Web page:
“I need your design genius. I want to put a sublight engine, fusion plant, and lasers into a single-person ship. I’m thinking you can go light on the life support, maybe even omit it, and let them fly in suits. Inertial dampers, but no gravity. Can you do that?”
“You’re asking for a space fighter,” said Val. “Aren’t you?”
“Yes. Something like one of these.” She put a pair of images on the screen. Both craft were sleek and obviously single-person. One had a long nose, a cockpit, three engines mounted in a triangle, stubby winglets angled diagonally from the bottom engines, and a short tail over the top engine. The other had twin noses, with a cockpit set just back between them, a wide, flattened body, two engines, a pair of short delta wings and another pair of winglets set into the underside.
“You’re insane. Absolutely certifiable. You know that, right?”
“Irrelevant. Can you do it?”
“Um. The power plant, the drive, the compensator, probably. The tricky part is the laser, getting enough bang for the energy penalty.”
Stewart spoke up. “Admiral?”
“My wife, Lorelei? She works on the laser on Enterprise, and that was her specialty before. Cass, too, is a laser expert. I’m sure if we put the three of them together, they’d come up with a solution.”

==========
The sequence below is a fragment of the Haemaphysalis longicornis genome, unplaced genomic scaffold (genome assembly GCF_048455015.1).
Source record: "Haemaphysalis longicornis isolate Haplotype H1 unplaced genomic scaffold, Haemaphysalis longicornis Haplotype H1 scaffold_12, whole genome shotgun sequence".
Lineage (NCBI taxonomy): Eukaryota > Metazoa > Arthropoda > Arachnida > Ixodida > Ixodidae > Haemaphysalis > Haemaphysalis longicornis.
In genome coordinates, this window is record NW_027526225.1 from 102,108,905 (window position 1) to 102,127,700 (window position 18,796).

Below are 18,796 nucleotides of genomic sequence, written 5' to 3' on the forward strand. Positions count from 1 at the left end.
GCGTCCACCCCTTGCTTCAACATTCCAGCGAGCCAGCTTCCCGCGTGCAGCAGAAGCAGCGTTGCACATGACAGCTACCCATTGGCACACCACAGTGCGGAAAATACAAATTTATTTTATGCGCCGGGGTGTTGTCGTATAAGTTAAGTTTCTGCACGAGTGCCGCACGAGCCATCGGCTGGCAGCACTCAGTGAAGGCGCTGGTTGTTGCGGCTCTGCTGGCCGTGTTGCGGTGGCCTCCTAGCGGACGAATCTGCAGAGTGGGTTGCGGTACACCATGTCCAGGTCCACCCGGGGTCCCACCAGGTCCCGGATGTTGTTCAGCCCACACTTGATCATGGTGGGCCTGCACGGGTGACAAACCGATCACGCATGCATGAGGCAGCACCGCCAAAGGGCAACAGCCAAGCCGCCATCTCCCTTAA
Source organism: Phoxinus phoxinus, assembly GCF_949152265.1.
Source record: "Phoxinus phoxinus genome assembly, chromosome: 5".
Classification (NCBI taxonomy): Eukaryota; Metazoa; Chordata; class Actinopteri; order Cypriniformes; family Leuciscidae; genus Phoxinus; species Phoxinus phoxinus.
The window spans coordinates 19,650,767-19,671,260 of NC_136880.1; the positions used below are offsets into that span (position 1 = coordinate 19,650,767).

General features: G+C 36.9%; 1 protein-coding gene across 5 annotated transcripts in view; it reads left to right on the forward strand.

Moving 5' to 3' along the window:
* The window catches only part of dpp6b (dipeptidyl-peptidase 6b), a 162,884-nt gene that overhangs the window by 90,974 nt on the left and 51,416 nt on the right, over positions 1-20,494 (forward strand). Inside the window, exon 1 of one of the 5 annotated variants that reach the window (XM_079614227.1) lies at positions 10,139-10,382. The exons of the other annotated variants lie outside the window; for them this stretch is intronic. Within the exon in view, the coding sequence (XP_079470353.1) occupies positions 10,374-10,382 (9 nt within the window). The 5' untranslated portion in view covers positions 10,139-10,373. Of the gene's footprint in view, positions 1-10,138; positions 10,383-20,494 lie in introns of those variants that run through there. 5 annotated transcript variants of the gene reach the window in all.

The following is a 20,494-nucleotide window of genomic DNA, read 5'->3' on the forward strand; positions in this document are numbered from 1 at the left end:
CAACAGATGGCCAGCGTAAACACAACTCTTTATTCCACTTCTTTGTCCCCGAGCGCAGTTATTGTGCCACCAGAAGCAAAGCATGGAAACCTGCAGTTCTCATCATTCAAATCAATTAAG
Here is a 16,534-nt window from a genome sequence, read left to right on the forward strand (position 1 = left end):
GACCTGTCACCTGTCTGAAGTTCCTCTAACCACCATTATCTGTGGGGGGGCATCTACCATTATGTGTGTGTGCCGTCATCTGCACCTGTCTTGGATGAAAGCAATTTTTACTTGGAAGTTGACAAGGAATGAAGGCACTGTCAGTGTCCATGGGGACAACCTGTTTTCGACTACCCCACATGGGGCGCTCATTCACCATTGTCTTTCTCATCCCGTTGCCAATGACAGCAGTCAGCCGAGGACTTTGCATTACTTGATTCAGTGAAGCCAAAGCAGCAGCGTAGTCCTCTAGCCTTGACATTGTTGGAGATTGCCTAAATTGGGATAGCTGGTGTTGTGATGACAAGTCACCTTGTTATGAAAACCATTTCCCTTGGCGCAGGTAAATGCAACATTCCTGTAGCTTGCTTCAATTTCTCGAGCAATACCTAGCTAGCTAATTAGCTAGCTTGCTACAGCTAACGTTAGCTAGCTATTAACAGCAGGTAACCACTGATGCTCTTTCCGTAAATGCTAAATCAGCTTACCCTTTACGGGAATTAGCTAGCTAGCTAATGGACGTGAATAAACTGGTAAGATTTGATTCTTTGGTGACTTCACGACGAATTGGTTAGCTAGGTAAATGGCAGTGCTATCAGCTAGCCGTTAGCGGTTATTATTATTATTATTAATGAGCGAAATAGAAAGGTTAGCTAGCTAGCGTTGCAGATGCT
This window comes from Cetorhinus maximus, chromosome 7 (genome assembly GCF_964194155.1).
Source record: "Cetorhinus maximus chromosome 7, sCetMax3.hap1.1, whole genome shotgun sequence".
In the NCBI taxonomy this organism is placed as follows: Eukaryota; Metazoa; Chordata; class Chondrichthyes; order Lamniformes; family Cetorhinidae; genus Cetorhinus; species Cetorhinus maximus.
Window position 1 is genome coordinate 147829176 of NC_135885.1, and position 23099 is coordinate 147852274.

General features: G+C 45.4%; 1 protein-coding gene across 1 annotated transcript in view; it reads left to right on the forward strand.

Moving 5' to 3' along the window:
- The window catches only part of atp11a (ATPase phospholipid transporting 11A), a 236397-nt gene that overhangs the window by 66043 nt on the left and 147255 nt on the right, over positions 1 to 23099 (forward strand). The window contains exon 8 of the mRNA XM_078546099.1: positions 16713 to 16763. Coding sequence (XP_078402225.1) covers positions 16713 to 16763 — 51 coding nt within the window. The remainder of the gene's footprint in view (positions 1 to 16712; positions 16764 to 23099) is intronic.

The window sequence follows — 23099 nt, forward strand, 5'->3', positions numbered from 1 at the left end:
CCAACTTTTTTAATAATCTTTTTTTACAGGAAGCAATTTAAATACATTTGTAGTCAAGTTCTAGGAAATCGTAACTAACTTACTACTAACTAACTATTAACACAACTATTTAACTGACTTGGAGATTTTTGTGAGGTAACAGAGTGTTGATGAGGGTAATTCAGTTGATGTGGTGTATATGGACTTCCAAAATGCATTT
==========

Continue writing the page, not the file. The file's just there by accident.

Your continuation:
“Val? You up for visitors?”
“If I can borrow an AI to help.”
“About that. Before all this started happening, I was in negotiations with CalTech.”
“Oh?” Technically, CalTech owned JPL and the facilities that Val used for her experiments; Kendra had assumed the lease when she inherited the Trust.
“Yes. They’d been making noises about wanting your space back, or a piece of anything you developed there. Something about intellectual property and location, I didn’t really listen. But since we’re building a new habitat, and you’re already spending plenty of time on Diana, I simply made sure you had space aboard that, more space and more equipment than you have now.”